Here is another case that those who are into “responsible disclosure” must not mess on confidential data from a system without the owner’s consent.
Now, part of his described “responsible disclosure” as a security researcher, he contacted PTV but got no response up until Monday according to a report by BrisbaneTimes.
The report added that the database dig by Rogers contained a large amount of personal data including full names, addresses, home and mobile phone numbers, email addresses, dates of birth, seniors card ID numbers, and partial credit card numbers of customers of the Metlink public transport online store.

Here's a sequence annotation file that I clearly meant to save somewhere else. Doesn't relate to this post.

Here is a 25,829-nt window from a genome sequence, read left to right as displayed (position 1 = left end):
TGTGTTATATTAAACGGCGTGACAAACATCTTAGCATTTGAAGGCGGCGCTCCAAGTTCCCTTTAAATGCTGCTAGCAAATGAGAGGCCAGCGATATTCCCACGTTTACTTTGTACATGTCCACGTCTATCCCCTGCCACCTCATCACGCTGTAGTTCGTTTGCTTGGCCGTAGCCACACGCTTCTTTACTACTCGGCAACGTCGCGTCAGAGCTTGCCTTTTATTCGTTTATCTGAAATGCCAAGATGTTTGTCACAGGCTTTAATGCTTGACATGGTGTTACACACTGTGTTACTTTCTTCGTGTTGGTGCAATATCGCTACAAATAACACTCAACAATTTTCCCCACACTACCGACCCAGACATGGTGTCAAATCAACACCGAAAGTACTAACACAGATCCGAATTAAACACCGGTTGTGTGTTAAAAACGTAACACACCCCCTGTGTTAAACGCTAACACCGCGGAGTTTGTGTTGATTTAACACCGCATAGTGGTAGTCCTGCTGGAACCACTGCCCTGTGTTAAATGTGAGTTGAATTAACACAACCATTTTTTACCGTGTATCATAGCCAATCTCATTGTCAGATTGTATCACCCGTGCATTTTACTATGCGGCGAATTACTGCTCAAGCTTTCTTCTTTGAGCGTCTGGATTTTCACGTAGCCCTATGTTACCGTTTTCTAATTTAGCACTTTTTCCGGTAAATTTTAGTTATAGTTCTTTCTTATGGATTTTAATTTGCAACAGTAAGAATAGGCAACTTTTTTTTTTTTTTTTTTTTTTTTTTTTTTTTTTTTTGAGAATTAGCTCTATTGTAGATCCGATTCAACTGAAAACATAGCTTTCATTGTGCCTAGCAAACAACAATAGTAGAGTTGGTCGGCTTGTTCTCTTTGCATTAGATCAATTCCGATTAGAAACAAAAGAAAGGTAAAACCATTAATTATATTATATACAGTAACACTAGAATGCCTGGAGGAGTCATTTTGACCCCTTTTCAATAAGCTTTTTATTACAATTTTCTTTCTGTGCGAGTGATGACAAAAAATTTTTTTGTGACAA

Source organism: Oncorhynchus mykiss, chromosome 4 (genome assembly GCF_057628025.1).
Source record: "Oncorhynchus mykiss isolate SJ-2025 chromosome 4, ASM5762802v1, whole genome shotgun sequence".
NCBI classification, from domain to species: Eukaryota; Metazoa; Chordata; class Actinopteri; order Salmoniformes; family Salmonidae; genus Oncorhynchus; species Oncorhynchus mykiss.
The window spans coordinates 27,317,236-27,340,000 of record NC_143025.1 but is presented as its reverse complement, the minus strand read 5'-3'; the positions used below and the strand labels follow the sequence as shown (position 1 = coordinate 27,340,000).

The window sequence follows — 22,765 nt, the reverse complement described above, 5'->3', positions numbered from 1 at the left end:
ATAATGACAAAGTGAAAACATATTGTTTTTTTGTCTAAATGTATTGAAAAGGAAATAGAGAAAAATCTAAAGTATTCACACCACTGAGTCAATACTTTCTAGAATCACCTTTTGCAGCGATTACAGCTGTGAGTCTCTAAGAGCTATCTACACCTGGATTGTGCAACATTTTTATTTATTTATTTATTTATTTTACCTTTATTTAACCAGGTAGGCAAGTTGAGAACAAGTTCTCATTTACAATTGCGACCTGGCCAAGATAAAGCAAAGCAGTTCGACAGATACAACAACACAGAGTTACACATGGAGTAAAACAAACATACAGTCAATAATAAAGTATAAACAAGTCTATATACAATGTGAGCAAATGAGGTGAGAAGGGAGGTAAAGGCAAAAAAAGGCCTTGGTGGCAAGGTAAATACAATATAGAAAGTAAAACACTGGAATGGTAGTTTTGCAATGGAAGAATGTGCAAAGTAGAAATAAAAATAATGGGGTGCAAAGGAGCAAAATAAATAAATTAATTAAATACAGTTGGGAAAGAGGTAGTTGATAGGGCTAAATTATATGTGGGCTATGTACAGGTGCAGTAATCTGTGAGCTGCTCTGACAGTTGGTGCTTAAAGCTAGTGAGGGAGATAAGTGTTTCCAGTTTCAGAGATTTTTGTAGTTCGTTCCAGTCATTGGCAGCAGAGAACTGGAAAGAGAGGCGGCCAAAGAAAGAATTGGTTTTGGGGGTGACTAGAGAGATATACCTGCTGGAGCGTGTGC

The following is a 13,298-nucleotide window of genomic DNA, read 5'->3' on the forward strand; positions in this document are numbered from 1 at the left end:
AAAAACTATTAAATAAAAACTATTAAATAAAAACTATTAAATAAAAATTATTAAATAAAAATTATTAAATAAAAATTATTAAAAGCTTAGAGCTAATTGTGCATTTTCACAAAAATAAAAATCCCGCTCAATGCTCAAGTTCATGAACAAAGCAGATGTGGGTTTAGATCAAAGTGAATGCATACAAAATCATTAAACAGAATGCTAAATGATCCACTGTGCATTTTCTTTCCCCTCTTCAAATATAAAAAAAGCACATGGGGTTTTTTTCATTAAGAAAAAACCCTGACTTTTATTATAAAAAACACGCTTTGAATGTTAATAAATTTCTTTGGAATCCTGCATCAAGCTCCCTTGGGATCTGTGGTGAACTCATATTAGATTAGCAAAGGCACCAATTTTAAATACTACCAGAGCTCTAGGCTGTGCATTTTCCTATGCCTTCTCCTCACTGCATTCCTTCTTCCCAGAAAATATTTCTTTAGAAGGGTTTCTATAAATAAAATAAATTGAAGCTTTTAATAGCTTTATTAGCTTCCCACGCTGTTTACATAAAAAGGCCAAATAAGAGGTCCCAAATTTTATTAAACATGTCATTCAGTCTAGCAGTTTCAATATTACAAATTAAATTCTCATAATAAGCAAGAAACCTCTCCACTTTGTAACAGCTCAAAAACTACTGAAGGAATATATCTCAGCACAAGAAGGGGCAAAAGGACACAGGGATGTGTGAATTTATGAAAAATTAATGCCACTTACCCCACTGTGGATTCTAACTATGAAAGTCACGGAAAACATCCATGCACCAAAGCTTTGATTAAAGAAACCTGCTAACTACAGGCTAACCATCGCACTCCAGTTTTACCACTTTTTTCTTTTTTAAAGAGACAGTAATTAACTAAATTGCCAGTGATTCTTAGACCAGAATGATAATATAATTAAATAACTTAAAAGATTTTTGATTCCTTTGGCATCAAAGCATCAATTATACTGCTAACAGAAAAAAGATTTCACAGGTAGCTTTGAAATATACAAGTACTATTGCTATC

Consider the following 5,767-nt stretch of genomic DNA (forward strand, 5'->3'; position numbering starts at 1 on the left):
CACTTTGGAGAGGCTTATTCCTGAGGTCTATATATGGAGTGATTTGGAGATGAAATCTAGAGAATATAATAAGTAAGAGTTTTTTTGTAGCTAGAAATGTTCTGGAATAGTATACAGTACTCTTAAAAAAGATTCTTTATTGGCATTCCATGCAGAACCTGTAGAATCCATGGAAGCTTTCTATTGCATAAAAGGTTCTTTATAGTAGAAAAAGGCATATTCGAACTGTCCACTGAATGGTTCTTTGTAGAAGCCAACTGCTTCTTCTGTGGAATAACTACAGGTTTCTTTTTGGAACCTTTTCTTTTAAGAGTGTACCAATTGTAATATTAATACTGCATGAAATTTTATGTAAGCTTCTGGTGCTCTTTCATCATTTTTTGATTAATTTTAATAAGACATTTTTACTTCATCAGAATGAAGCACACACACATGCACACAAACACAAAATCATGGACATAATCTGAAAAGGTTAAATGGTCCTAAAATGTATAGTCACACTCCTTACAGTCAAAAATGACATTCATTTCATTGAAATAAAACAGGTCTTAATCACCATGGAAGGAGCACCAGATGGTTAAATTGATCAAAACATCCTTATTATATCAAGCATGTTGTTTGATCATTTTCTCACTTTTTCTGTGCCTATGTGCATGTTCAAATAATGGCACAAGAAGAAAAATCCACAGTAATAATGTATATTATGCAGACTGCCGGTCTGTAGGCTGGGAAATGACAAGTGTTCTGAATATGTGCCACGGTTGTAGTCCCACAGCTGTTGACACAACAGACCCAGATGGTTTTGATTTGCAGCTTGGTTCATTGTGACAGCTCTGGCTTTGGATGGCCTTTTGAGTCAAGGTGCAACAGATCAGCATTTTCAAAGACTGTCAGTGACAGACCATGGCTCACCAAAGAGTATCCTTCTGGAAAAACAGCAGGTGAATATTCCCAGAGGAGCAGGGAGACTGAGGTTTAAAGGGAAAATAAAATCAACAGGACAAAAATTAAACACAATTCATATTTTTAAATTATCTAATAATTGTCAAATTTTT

It turns out, PTV reported the ‘considered’ security breach to authorities .
‘‘Victoria Police has received a report from Public Transport Victoria relating to the unauthorised access to their network. As the matter is currently under investigation we are not in a position to comment,’’ a spokeswoman said.
PTV further said that the boy illegally accessed one of its database.
Phil Kernick the chief technology officer of cyber security consultancy CQR stated, ‘‘[Rogers] wasn’t authorised by Public Transport Victoria to do this testing, but he didn’t make the data of all of the users of PTV available, they did,.’